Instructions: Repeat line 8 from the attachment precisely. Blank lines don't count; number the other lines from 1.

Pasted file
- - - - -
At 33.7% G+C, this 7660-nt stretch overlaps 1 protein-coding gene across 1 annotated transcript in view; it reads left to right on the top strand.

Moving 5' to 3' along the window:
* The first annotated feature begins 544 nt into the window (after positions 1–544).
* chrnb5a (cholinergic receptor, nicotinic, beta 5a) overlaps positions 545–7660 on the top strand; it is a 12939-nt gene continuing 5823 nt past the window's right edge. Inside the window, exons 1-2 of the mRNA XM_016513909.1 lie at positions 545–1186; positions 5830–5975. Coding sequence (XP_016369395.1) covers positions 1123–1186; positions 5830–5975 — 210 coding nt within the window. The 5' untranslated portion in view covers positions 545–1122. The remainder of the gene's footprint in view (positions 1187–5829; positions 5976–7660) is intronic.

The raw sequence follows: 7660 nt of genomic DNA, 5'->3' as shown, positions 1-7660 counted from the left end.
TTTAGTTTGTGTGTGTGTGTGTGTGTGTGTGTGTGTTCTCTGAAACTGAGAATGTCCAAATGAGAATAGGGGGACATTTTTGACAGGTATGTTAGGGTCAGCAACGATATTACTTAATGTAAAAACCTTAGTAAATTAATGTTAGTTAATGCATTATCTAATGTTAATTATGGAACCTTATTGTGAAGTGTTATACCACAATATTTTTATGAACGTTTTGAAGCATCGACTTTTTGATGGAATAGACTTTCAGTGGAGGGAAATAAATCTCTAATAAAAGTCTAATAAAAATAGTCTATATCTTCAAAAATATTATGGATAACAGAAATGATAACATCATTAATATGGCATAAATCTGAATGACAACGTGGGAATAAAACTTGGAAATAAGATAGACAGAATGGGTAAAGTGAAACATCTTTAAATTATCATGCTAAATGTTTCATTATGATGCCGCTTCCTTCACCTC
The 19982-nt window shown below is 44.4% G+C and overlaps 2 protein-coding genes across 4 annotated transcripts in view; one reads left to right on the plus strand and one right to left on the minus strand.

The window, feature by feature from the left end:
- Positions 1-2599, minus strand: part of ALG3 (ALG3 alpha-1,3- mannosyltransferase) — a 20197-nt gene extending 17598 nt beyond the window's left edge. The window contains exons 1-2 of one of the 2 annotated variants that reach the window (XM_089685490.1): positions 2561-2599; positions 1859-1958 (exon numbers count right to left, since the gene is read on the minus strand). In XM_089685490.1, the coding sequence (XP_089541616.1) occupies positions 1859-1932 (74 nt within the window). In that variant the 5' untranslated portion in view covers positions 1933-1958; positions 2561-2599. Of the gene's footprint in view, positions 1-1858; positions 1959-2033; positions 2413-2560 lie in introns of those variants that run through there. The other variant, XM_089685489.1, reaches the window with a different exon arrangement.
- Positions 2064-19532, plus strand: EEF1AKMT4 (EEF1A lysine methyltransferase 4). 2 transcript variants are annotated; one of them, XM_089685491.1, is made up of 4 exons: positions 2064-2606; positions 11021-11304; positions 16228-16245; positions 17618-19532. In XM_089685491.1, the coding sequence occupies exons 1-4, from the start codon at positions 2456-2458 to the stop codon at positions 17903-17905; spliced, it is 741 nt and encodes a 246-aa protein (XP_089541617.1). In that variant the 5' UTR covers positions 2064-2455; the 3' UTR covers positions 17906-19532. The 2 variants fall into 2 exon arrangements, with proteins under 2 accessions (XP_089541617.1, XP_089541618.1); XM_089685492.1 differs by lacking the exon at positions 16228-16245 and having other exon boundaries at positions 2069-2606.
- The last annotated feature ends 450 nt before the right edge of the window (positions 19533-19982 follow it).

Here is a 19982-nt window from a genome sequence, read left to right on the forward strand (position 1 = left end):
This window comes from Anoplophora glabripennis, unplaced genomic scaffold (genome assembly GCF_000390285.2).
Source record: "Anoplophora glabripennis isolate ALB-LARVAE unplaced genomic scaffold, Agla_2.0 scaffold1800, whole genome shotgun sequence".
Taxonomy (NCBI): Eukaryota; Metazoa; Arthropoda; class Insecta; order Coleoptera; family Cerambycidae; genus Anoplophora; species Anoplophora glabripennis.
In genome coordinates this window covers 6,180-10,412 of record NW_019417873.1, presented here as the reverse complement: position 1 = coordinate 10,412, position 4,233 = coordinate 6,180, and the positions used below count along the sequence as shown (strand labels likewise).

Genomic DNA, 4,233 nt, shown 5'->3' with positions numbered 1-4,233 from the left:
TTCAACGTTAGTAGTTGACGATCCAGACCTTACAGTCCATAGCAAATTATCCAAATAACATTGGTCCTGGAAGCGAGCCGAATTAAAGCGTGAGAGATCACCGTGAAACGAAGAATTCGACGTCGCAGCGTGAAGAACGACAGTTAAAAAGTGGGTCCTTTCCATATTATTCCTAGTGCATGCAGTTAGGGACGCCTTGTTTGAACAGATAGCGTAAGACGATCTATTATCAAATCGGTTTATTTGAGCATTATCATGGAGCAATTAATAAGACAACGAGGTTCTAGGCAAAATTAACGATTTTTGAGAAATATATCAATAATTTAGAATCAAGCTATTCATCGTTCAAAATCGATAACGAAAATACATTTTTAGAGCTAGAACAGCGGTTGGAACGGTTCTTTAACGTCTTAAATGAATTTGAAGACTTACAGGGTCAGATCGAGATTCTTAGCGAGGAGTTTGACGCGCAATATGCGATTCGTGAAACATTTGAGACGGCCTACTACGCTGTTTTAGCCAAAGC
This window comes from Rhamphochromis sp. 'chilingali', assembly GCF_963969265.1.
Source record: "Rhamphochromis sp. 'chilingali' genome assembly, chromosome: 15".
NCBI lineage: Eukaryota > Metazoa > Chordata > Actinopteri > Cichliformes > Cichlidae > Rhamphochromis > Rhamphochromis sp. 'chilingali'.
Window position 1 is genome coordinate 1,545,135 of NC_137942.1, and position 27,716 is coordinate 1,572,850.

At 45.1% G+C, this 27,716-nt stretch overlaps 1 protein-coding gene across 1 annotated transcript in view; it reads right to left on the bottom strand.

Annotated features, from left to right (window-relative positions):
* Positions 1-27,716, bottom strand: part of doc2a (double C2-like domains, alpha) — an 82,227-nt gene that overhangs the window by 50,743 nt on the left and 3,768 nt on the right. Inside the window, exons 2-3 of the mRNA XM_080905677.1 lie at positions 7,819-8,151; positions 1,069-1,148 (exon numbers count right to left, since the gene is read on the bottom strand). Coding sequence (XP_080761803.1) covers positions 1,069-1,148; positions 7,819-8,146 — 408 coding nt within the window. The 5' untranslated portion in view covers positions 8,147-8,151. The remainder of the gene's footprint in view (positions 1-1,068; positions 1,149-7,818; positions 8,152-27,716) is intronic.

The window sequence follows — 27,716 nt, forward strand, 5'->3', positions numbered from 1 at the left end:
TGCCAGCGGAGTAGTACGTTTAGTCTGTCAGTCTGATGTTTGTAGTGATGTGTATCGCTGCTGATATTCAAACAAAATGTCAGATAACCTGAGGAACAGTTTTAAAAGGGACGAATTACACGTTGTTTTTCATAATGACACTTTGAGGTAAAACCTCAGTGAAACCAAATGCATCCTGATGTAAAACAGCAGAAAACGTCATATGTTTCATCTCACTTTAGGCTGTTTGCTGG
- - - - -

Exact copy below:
The window, feature by feature from the left end: